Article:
In this blog, we discuss some tools and approaches to ensure that your virtual audience stays for the duration of your event’s session.
1. In-event polling
Asking your audience what they think about a particular subject can help add colour to the talk and break up the presentation into bitesize points. It can also mean that you can glean some opinions from your audience to use in future content forms. There are a number of tools out there that work well for polling; a key point is to make it easy for them to interact. Zoom, for example, offers pop-up polling, but if you’re streaming in a microsite, ensure you design the page so they can both watch and interact at the same time.
2. Intersperse video and graphics
Sometimes presentations with lots of content can turn into a sort of Powerpoint Karaoke. To sustain interest, it might be worth thinking about mixing in some moving content with gifs, mpgs and slide transitions. These can help to illustrate and emphasise some of the more important slides and enough virtual viewers to stay with the presentation. A word of warning with visuals, though – make them simple and quick. For simple and strong presentations – consider inviting your speakers to use the PechaKucha approach – this offers speakers the option of creating 20 slides for and speaking for 20 seconds each slide (400 seconds total to tell their story). It can hone presentations – creating impactful short talks.
3. Q & A areas
Another way to keep audiences tuned in during and after talks is by adding a Q&A area where they can ask questions (usually best to do this anonymously). This can be inviting to ask a question live, but using a text-based Q&A tool is much easier. Remember to leave enough time for a good Q&A session – interesting speakers mean lots of interesting questions! Q&A doesn’t only have to be in this section; with text-based questions, your speakers and audience can be interacting throughout the session, discussing topics whilst other talks are happening.
4. Chat function
During sessions, you might allow delegates to chat on a dialogue box on the side of the talk. This can be good as it’s an opportunity to network. However, chat screens can sometimes hijack the talk, and people might spend more time exchanging messages than watching the talk. You may want to disable chat at the start of the presentation or moderate so that the talk isn’t overshadowed. For both chat and Q&A’s, you will need to consider how best to moderate the discussions – whether that’s someone approving messages before they go onto the platform or being on hand to delete unwanted/spam/unsavoury messages, if any are posted.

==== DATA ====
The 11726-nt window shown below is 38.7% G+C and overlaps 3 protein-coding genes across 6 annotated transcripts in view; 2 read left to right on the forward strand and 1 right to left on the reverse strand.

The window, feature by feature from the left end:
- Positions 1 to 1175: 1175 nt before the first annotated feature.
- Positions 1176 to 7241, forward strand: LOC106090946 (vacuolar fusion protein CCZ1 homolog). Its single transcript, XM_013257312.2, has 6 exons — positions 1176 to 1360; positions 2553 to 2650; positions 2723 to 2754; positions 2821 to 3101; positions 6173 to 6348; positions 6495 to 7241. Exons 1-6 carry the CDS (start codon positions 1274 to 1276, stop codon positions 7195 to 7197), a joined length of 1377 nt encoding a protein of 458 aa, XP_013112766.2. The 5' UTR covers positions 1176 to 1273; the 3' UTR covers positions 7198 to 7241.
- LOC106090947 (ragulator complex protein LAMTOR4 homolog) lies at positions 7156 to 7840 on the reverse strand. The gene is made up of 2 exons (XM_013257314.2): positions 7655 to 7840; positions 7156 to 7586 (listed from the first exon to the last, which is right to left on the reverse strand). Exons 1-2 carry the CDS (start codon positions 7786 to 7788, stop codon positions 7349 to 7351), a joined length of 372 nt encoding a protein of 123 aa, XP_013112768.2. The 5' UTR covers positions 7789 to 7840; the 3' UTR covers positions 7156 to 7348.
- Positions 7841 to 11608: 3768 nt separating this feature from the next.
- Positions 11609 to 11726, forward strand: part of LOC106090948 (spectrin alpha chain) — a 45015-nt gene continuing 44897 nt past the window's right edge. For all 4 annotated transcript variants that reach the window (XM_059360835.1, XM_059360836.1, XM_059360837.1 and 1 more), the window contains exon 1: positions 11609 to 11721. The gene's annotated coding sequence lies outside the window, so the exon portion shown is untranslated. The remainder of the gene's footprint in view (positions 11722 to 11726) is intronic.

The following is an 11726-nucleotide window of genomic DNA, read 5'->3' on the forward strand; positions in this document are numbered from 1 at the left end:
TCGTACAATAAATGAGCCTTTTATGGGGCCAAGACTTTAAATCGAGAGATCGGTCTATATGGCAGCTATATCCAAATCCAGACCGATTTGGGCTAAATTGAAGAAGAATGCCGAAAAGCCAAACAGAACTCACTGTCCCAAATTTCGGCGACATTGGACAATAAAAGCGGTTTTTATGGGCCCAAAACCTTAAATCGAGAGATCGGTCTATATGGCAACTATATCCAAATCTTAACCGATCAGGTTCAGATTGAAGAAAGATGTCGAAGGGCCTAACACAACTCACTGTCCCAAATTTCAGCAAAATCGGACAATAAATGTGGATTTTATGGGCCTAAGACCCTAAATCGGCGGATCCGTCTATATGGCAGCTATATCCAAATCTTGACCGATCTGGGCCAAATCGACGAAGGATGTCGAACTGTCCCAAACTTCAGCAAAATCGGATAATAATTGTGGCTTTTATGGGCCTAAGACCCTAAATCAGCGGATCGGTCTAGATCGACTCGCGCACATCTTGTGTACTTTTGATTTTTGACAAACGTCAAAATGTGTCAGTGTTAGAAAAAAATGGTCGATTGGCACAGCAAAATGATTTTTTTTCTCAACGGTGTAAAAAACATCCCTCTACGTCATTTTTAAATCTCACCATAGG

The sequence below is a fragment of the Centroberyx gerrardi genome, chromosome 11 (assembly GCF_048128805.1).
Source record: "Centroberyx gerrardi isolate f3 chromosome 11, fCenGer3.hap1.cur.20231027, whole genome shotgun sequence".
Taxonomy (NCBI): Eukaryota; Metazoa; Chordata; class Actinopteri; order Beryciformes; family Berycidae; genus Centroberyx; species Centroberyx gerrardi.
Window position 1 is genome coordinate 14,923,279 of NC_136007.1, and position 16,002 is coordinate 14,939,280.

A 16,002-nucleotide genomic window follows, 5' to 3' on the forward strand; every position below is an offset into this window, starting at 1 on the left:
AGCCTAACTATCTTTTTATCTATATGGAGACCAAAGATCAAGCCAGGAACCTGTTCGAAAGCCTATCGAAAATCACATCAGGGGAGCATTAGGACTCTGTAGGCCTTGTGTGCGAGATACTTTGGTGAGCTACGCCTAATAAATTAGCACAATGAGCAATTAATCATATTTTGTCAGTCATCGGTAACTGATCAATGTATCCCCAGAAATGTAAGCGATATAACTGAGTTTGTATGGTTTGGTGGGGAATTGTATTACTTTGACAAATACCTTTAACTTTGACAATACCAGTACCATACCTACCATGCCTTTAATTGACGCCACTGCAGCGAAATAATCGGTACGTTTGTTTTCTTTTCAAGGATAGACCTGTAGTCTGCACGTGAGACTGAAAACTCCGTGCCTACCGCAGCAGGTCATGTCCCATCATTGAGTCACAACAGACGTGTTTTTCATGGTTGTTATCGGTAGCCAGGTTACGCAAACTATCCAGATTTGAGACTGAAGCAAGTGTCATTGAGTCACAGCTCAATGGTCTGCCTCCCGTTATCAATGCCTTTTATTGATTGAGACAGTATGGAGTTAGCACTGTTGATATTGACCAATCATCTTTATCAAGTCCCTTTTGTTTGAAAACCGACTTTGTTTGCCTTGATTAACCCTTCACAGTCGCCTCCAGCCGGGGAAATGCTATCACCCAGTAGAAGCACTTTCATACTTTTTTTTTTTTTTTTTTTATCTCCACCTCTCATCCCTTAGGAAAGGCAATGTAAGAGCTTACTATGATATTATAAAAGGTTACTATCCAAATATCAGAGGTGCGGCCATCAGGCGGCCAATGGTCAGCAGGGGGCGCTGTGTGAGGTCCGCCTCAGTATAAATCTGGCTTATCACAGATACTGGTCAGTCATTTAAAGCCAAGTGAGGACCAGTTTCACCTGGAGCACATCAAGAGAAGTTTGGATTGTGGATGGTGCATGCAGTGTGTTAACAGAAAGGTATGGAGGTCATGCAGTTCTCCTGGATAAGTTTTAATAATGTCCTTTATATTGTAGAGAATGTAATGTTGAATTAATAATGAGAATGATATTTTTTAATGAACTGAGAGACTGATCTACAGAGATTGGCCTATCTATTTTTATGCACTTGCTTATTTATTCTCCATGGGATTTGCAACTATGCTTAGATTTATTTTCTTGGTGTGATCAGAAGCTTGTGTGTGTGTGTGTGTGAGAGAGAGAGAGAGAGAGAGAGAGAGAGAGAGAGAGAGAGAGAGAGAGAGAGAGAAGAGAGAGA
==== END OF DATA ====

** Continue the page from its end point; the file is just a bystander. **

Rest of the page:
5. ‘Ask an expert’ session
With packed agendas, often, there isn’t much time to ask questions. If speakers are willing, events managers could create dedicated sessions when experts can have questions put to them (that have either been sent and pre-approved or are put live to the speaker). This event can occur as an interview or simply an online chat and can be particularly popular for prestigious keynote speakers.
6. Panel discussions
Sessions with two or more speakers could take the form of a panel discussion, and during these, you could take questions throughout to help encourage lively sessions. Panel discussions can help pull in speakers from different industries and disciplines, generating some really great insights.
7. Point scoring
You could consider doing matinee and evening presentations so that two audience regions can livestream at a time that suits them. This can only be done with the agreement of the speakers to do more than one slot. This approach is suitable for an audience that is split across two very different time zones.
A conference with presentation after presentation can feel a bit tiring. It might be worth considering a workshop stream with your speakers and a handful of delegates participating in very niche discussions and skill-sharing sessions. For many delegates, the reason to attend conferences is to expand their knowledge base and network – small, intimate workshops tick both of these boxes.
9. Post-event sessions/breakouts
Your audience might wish to network or continue the conversation after the session or event. For this purpose, you could develop breakout rooms in Zoom, MS Teams or other video conferencing tools. This would allow large or small groups to get together. This can be as simple as launching a separate unmoderated zoom call or having an area manager on the call – to keep things moving and on topic.
As virtual and hybrid events are set to stay for the near future, they must keep the audience engaged and offer the same (or more) value than a face-to-face event. In addition to this, your speaker needs to engage their audience with a professional and polished presentation. GoRemote delivers virtual and hybrid speaker onboarding services that help your event shine. These approaches will ensure audience retention and interaction. Talk to stage managers at firstname.lastname@example.org.